A properly functioning system is critical to safe and convenient operation of your swing keel Catalina.
The primary components include: A keel winch to provide the mechanical advantage, a keel cable and keel eyebolt to connect the winch to the keel, and the keel turning ball and hose to route the cable through the hull to the keel cable.
A primary safety feature is a keel winch designed with an integral clutch. Unlike a typical trailer winch the clutch does not allow the winch to "free wheel" when cable is being released.
Brent Baker sailing Alizé out of Lawrenceville, NJ explains it well: The handle is mounted on a threaded input shaft. It’s attached to a brake pad which rubs against a brake disc. When you crank down, the pad and disc ease away from each other via the threads. But the weight on the keel cable then causes the drum to turn (allowing the keel down a little). That drum spin counteracts to return the brake disk closer to the brake pad, thus stopping the drum from turning more. So it goes on a micro level. It alternately loosens/tightens/loosens/tightens the disk against the brake pad as you crank the handle down. The effect is so subtle it feels like one continuous flow to you as you crank down under complete control.
The inverse happens when you crank up. As the handle rotates the input shaft, the brake disc is squeezed closer to the pad, making a very tight friction fit. Then the drum turns in sync with the handle and brings the keel up. A ‘clutch’ mechanism if you will. When I first saw mine, I said to myself ‘how’d they do that without a rachet trip-release?’ Very ingenious.”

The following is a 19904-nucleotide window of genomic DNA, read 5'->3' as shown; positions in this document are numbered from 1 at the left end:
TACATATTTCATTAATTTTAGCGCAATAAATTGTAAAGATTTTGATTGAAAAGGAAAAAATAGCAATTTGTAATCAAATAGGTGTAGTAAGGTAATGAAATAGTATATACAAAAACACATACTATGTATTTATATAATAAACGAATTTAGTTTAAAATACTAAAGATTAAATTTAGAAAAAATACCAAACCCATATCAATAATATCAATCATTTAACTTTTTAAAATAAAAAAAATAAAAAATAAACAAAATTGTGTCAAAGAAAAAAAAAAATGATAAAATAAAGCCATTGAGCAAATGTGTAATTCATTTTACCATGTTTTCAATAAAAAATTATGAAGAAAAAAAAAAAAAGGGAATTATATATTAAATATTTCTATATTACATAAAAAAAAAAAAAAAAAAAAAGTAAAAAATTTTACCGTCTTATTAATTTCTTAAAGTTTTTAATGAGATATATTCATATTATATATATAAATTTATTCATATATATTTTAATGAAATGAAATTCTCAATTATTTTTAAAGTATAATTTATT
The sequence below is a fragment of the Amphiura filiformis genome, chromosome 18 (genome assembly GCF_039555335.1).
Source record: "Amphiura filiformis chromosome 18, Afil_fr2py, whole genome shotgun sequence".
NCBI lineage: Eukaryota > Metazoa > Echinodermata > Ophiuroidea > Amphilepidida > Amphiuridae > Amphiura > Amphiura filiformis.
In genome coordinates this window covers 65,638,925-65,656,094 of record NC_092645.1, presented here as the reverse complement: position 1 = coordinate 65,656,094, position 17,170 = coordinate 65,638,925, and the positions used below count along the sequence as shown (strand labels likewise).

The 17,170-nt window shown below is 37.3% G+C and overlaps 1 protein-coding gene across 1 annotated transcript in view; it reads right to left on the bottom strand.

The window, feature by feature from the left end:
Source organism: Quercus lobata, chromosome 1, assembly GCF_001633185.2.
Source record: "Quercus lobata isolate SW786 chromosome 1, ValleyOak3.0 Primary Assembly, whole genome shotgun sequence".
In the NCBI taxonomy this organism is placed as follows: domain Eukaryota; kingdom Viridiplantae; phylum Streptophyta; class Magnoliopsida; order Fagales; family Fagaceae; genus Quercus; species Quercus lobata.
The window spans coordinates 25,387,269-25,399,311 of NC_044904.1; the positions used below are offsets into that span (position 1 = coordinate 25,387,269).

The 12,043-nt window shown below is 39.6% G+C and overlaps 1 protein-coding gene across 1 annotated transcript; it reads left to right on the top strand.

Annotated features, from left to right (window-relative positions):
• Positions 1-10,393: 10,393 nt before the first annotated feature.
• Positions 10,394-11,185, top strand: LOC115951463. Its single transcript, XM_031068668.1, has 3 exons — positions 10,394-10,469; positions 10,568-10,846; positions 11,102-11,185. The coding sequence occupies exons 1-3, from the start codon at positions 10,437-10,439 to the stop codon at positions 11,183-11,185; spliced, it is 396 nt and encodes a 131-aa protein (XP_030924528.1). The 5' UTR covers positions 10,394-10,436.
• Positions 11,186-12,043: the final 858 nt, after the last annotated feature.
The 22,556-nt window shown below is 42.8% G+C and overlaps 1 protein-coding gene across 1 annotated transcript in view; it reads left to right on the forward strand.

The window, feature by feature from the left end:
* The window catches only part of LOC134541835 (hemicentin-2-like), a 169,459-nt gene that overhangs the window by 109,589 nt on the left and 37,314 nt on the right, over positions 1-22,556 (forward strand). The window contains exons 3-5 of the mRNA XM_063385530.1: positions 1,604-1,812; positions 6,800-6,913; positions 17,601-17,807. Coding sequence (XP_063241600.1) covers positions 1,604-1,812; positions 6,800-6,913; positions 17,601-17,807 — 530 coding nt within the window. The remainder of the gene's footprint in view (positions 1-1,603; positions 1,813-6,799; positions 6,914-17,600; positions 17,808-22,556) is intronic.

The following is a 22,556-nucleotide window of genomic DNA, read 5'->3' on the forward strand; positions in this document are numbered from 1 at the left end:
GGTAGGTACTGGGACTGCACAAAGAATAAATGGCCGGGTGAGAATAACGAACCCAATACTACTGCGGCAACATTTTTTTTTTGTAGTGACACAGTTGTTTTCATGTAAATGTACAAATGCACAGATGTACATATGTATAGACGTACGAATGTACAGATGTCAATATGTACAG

The replacement keel winch for a Catalina 22 has two significant improvements compared to the original winch. While the original winch had a small shaft that winds the cable, the new winch has a large 2-1/4” diameter drum. The larger diameter drum prevents kinks in the cable caused by the small shaft of the original winch.
The current replacement winches for both the C-22 (#D1188) and C-25 (#E1898) are also zinc plated to retard the inevitable rust compared to the original painted winches.